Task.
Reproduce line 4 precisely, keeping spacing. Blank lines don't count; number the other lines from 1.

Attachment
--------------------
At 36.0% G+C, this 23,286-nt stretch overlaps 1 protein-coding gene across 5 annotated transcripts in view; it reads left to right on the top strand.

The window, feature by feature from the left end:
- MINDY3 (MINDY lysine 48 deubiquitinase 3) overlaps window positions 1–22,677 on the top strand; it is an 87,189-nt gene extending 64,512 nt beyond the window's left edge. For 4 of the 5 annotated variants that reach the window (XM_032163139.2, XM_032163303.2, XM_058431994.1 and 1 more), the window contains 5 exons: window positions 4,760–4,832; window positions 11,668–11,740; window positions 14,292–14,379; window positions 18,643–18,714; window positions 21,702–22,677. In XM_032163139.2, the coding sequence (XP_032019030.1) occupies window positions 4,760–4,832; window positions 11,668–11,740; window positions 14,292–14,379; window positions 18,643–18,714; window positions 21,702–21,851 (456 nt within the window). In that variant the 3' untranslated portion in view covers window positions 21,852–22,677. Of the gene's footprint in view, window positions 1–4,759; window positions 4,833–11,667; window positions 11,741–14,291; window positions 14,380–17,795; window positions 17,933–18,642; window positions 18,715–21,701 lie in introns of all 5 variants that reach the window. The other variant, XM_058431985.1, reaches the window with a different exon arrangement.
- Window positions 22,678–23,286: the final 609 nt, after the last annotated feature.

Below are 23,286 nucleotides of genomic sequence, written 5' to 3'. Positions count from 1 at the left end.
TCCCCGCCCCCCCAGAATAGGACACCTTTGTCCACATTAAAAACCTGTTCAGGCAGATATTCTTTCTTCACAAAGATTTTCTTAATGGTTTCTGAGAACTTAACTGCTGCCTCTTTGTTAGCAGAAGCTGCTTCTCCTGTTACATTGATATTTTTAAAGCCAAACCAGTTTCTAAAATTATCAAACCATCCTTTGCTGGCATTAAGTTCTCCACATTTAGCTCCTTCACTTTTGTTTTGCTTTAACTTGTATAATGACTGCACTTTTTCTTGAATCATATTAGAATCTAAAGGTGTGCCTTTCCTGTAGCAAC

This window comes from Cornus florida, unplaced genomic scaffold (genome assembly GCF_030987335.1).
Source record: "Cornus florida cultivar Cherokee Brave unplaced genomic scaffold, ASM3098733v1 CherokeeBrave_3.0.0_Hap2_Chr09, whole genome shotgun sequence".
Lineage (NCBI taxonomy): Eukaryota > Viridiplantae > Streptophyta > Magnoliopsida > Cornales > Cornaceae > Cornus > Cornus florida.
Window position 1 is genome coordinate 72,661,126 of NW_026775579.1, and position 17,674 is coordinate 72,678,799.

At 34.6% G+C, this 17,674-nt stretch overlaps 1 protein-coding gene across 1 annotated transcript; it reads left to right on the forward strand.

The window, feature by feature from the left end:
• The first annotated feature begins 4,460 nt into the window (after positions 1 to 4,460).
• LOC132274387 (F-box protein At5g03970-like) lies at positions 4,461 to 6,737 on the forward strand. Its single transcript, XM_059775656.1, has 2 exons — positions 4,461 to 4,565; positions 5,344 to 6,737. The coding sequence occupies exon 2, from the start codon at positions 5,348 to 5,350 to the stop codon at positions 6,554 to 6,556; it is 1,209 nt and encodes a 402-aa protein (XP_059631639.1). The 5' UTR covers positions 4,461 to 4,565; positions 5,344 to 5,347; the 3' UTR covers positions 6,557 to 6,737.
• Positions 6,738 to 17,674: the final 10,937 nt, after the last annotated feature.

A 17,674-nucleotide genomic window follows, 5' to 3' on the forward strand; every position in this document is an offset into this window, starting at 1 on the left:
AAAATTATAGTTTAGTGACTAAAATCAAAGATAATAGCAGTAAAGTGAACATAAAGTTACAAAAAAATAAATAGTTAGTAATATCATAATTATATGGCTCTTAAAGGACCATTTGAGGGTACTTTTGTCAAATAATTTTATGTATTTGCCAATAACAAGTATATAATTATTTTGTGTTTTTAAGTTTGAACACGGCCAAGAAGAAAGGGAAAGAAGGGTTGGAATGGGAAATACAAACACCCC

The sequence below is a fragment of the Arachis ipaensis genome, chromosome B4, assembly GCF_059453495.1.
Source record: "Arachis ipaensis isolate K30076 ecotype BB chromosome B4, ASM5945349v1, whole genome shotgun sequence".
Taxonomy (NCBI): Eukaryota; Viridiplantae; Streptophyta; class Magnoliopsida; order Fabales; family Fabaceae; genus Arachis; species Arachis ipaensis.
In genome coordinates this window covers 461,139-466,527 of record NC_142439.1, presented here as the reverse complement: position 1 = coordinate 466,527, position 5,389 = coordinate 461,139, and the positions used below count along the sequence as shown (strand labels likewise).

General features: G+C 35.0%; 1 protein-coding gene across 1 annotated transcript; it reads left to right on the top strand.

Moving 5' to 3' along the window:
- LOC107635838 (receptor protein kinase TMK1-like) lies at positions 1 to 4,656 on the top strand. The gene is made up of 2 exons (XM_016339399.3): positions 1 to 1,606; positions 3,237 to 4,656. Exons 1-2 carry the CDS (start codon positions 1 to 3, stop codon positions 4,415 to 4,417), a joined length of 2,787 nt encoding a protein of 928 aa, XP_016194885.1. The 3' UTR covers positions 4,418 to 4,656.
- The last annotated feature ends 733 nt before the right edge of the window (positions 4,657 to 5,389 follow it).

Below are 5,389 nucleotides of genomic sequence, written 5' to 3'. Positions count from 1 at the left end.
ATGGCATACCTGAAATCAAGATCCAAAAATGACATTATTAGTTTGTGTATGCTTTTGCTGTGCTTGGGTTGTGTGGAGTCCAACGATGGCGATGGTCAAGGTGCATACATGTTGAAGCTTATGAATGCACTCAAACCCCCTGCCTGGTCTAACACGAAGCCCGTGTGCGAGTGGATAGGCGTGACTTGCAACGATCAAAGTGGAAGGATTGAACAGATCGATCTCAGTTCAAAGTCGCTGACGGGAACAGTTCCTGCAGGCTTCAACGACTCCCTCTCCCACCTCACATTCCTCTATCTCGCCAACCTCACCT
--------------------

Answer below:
- Window positions 22,678–23,286: the final 609 nt, after the last annotated feature.